If your teacher doesn’t have a regular routine for writing and submitting extended responses, make one for yourself and ask your teacher for feedback. If your teacher can’t look at them regularly, ask a parent, a sibling, a tutor, or a study buddy for feedback, even if it’s just, “does this make sense?” Make sure you put the date on each response and file it away so when you’re freaking out this time next year you can look back and think, “yes, I am improving.”

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The HSC is an endurance event and the Trials are the last corner before the finish line. Most students probably have at least one internal assessment (my guess is for Module C) remaining but, for the other modules and the AoS, all that’s left is two exam responses: the Trials and the HSC. Studying at this stage should consist firstly, of making summaries and, secondly, of writing practice responses.

The first part of any summary should be an annotated copy of the module rubric. You can use key words from the rubric or the ETA’s aspects of belonging as subheadings. Choose the ones that are relevant to your texts, but make sure that you have a good range to work with. Under the subheadings, list quotes from your texts (both prescribed and related) with an analysis of the techniques and an explanation of how the quote/technique relate to the aspect of belonging.

For example:

belonging in historical contexts

“beauty” and “truth” in ‘I died for beauty’ by Emily Dickinson are literary allusions to the Romantic poet, John Keats. This connects the persona, who feels isolated from her own context, to a tradition of poets.

“the night of Europe” is Primo Levi’s metaphor for the spread of fascism in his own historical context. He feels isolated because he is Jewish but finds a sense of belonging through his “comradeship” with Sandro. This term is used specifically for its political connotations, as the communist Sandro is an antidote to the otherwise pervasive fascism.

A simpler way to approach this would be:

belonging in historical contexts

‘I died for beauty’ – ED. “beauty” “truth” – literary allusion to Keats. Belonging to poetic tradition.

‘Iron’ – Primo Levi. “night of Europe” – metaphor for fascism. “comradeship” – political connotations. Belonging through friendship.


belonging to place

‘I had been hungry all the years’ – ED. “Nature’s dining room” – personifiction – persona feels more at home with nature than in human society.

‘Iron’ – PL.  “a new communion with the earth and sky” – biblical allusion – similar to but also contrasting with ED. Primo and Sandro belong in the mountains, away from the politics.

Even thought the BOS seems to be moving towards specifying ONE related text in the Area of Study response, it is worthwhile having at least TWO thoroughly prepared. Your summary should be around three pages long. The real value of a summary lies in the making of it but it can also be a kind of security blanket, something for you to clutch onto the night before an exam.

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For Birthday Letters, the approach I have suggested is to find texts with perspectives on the same personalities and situations as the core text (Hughes, Plath, their marriage, her suicide). The Justice Game is a different type of text. Although Robertson is undeniably a strong personality and there are certainly texts with conflicting perspectives on the cases discussed, related material that explores a contemporary issue works well for this text.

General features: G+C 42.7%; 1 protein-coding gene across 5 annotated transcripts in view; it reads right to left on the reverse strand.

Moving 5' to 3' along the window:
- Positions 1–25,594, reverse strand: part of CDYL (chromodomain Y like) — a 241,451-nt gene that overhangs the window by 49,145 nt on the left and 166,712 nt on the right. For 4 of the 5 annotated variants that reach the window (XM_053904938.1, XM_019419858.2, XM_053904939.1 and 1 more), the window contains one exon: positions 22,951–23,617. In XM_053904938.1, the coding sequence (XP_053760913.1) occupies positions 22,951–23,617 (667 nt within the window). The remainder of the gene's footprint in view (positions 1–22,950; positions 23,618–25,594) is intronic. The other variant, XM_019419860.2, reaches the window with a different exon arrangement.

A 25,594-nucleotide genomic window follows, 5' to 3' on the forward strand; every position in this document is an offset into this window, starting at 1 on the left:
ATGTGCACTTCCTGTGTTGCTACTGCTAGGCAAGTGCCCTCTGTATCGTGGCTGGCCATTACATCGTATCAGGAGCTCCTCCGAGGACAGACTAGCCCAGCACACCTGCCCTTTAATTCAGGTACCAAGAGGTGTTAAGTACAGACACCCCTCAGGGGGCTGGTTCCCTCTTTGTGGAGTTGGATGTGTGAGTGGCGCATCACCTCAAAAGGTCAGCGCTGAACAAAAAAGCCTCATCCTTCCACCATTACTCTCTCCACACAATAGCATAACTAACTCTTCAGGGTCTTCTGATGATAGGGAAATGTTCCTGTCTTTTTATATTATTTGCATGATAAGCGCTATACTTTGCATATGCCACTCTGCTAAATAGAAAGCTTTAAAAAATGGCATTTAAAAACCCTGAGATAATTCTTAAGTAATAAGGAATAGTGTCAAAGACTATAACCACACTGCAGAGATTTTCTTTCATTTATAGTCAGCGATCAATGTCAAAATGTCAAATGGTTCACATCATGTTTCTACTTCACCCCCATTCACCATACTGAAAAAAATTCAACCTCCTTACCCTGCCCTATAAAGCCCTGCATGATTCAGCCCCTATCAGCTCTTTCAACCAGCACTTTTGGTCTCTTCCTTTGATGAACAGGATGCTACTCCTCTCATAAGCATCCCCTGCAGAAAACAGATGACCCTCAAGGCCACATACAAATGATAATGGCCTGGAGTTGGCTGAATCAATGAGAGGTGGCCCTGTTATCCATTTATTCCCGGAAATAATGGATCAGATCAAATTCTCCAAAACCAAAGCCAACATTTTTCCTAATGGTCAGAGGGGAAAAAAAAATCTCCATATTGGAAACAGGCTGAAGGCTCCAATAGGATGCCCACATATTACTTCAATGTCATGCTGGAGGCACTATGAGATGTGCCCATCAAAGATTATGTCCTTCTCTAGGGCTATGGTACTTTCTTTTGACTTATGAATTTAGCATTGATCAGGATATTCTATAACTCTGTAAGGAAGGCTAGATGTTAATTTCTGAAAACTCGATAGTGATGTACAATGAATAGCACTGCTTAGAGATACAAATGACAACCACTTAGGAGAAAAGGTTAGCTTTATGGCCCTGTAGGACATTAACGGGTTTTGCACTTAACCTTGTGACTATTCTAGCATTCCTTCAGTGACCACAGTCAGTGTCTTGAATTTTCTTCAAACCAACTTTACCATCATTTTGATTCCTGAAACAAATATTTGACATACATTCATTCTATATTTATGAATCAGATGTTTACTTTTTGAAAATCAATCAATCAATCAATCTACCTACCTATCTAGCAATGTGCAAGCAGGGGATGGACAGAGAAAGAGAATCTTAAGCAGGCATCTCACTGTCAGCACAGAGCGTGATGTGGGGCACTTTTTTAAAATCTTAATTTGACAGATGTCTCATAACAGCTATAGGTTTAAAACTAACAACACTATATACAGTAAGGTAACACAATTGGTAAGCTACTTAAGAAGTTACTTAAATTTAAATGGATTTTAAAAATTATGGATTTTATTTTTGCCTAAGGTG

The criteria I am using to select issues and texts is as follows:

1. The issue must reflect a conflict between differing attitudes or value systems.

2. One of the suggested resolutions for conflicting perspectives on the issue must be a change in the law.

3. Texts which represent the issue must acknowledge (if only to dismiss) perspectives that conflict with the composer’s own.


Issue: The wearing of Burqas

(thank you to the Year 12s whose argument in the computer lab yesterday inspired the inclusion of this issue)

Summary: The reasons for opposing the wearing of the burqa range from its perceived status as a symbol of female oppression to security fears. France has banned it and other European countries are considering following suit.

Memoir: Infidel by Ayaan Hirsi Ali.

News Report: Is Islam on Trial?

News Article: Muslim woman ‘right’ to question cops

News Article: Australia may use fingerprints to ID burqa wearers

Opinion Piece: Is that a feminist under your burqa?

There are many others, on both sides of this question. Use the Google News tab to get up to date articles and opinion pieces.

Issue: British Libel Laws

Summary: In 2008 author and journalist, Simon Singh, published an article in The Guardian, which criticised chiropractors. He was sued for libel by the British Chiropractors Association. This raised not only the question of free speech but also the out-dated nature of British libel laws.

Opinion piece: Beware the Spinal Trap (Singh’s original article)

Opinion piece: English Libel Law is a Vulture Circling the World

Press release: Update on BCA v Simon Singh

Blog post: Judgement: BCA v Singh (great legal perspective)

Issue: Boat People

Summary: Refugees sometimes come to Australia in boats (often small, unseaworthy, dangerous boats) looking for asylum. Due to popular and political pressure, these refugees are confined in remote detention centres or sent to nearby (or not so nearby in the case of Malaysia) countries as part of the so-called Pacific Solution. Some Australians feel that this treatment is inhumane.

Television series: Go Back To Where You Came From

Opinion piece: The lawful presence of ‘illegal arrivals’ on ‘illegal boat